Outdoor backlight illumination for large stained glass windows

dafferSeptember 27, 2009

I recently installed, over 3 very tall adjacent inside windows, large (2.5 ft x 8 ft), antique leaded glass windows. They look great in the daylight, but now I'm trying to figure out how to illuminate from the outside at night, so the light is even, but not so obvious that the light will shine through the adjacent windows and small windows below. I could aim some floodlights but think these would be distracting. Would appreciate any suggestions.

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Some of the fixtures at the link are for MR16 lamps which have a variety of wattages and beam angles available to help control spill light. SPJWM-1600 Reflector

Here is a link that might be useful: suggestion

    Bookmark   October 1, 2009 at 9:57AM
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Just be sure that you don't aim anything directly at your window. You can use a variey to different types of lighting. Graze up from the bottom with a flood light aimed up placed just in front of the window, angle so the light is grazing and not spot lighintg. You can also mount something above the windows and aim down to graze the window. You have to consider what these will look like from outside your house as well. The sign lighter in the first comment is a great fixture, just don't aim it so it shines directly in the window. Any good quality flood light that allows the bulb to be recessed into a hood will work fine in both applications. 120 volt will work just fine. Select something based on the distance that the light has to travel from it's mounting position to reach the window. Remember, what you are trying to do is create light outside the window, not shine directly into it. If you decide to use 12 volt fixtures, use floods, not spots. Make sure anything mounted in the ground has a watertight cover over the bulb. If done correctly, this technique will create a nice wash of light on that side of your house as well.

    Bookmark   October 9, 2009 at 10:49AM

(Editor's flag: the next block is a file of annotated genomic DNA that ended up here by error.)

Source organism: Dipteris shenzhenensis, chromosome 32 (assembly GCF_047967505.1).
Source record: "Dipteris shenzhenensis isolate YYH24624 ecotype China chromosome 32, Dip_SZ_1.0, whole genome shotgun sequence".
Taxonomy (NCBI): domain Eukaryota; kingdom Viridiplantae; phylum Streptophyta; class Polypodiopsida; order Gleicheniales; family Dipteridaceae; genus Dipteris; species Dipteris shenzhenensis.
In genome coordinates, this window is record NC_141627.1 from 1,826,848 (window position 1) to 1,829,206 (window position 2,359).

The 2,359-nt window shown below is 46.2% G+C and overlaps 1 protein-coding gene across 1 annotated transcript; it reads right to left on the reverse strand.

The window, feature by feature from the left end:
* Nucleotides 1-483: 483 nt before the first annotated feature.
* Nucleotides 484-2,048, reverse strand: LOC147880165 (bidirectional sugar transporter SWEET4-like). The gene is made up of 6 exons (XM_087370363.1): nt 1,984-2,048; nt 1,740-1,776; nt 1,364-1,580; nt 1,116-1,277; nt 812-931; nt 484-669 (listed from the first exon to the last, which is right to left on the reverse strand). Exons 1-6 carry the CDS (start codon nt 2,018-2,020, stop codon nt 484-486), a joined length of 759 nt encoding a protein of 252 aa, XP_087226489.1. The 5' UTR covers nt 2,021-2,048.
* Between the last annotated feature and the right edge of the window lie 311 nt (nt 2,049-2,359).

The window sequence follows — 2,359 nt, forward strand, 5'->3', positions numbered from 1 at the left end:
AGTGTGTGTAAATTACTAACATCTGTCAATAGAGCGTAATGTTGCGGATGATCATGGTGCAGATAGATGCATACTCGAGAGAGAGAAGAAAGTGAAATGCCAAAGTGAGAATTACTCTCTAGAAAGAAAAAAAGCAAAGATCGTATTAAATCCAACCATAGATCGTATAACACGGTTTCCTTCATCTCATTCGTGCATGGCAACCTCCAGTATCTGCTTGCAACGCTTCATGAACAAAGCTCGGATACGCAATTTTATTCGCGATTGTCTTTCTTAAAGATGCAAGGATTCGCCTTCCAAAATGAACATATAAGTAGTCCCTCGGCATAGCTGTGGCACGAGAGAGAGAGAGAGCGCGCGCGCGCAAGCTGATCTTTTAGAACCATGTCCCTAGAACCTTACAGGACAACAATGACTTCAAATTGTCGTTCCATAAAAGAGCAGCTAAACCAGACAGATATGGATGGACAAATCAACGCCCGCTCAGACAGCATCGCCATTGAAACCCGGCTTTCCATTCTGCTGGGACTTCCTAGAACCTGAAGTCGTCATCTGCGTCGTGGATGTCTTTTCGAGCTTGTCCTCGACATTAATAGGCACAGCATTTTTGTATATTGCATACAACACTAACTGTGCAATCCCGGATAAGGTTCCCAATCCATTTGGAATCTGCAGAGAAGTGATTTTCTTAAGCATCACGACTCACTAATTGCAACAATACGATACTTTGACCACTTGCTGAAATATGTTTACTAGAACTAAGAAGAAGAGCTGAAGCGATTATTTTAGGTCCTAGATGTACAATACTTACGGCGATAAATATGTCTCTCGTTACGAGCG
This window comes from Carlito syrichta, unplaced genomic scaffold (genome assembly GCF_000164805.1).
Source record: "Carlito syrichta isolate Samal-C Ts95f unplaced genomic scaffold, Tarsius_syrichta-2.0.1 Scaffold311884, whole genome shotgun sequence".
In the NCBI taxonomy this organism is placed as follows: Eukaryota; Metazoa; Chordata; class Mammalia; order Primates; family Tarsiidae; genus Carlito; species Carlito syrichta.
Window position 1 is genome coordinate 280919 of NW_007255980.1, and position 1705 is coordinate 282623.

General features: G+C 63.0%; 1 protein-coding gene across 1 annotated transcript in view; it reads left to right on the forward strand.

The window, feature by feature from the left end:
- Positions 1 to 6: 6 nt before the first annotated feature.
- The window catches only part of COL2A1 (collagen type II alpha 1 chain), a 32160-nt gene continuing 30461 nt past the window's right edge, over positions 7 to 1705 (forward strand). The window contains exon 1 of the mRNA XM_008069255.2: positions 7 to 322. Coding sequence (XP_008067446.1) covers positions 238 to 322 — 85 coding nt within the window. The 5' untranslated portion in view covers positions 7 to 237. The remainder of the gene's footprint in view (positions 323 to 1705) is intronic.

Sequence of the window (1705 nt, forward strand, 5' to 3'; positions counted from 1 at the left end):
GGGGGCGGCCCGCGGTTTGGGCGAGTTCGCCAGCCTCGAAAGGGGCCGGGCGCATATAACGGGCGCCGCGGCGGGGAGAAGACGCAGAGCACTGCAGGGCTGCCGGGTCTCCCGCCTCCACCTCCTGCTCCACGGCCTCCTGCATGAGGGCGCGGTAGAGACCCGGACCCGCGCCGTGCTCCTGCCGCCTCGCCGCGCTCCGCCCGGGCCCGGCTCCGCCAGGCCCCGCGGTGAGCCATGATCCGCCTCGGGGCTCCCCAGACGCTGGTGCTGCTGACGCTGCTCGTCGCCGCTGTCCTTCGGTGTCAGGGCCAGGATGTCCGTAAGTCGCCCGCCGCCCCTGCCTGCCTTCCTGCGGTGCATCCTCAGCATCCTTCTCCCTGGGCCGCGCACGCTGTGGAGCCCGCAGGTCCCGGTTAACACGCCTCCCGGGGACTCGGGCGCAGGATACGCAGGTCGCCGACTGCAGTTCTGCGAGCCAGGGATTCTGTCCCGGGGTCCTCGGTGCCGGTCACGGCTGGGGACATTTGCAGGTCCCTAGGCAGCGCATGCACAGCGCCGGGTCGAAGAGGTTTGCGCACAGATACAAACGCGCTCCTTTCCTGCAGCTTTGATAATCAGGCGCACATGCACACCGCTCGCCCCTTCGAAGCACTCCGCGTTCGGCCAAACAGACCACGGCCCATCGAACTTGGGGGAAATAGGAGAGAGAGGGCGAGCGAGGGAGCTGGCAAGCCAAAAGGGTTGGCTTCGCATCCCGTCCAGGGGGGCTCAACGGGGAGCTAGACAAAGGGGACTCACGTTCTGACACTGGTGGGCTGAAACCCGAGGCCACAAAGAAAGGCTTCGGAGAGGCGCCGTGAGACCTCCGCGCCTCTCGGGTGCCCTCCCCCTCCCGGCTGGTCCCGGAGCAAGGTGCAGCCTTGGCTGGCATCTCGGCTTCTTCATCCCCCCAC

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Thanks for all the information. I'm thinking that I need to do some hands-on experimentation by buying several different narrow floods to see what might work best. If I'm not too close, and can direct a lot of light that's not too wide a beam, I think I'll accomplish what I want.

I don't have easy access- given the way the house is built into a hillside, it's more like a second story where the windows are located. There's a tree directly across from them, about 30 ft away. If I can get to the proper height from there, I'm not sure if the distance will be too great. I don't want a lot of light to be coming in alongside the stained glass windows at the same time.

I've heard something about lights with beams that can be framed and focused on a particular area- assume this would not be an inexpensive solution though. If someone can direct me to a website that shows coverage area (like I want to cover about an 8 ft x 8 ft area with light) from various distances with various intensities, for example, that might help.

My best viewing is from 9 a.m.- 9:30 a.m. with nearly direct sunlight. When the leaves are gone and the sun is a little lower, it should be even better. I don't expect to achieve anything spectacular at night, but a moderate illumination would be better than a totally dark viewing of the windows.

    Bookmark   October 9, 2009 at 12:07PM
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Perhaps you should look at 1 or 2 12 volt MR16 floodlights mounted in the tree.
A GE 50m16NSP/IR lamp would deliver about 16 footcandles on your space, with a beam diameter of approx. 7'.
If one lamp is not enough, install 2 ,aimed to the same spot.
12 volt fixtures are easily install in trees, but , of course, the downside is relamping at that height.
Keep in mind that most good quality bulbs are rated 4-5000 hours.Probably 3 to 4 years use.
I would install a good quality fixture, like a Hadco BL5016 or it's equivalent,using a tree mount attachment.

    Bookmark   October 9, 2009 at 6:03PM
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Try these , I just used some to baclight some translucent printed acrylic sheets that were 4' X 10"


This was for an indoor application but maybe a search for a waterproof version will produce some results

Cheers Roy

    Bookmark   October 14, 2009 at 2:09AM
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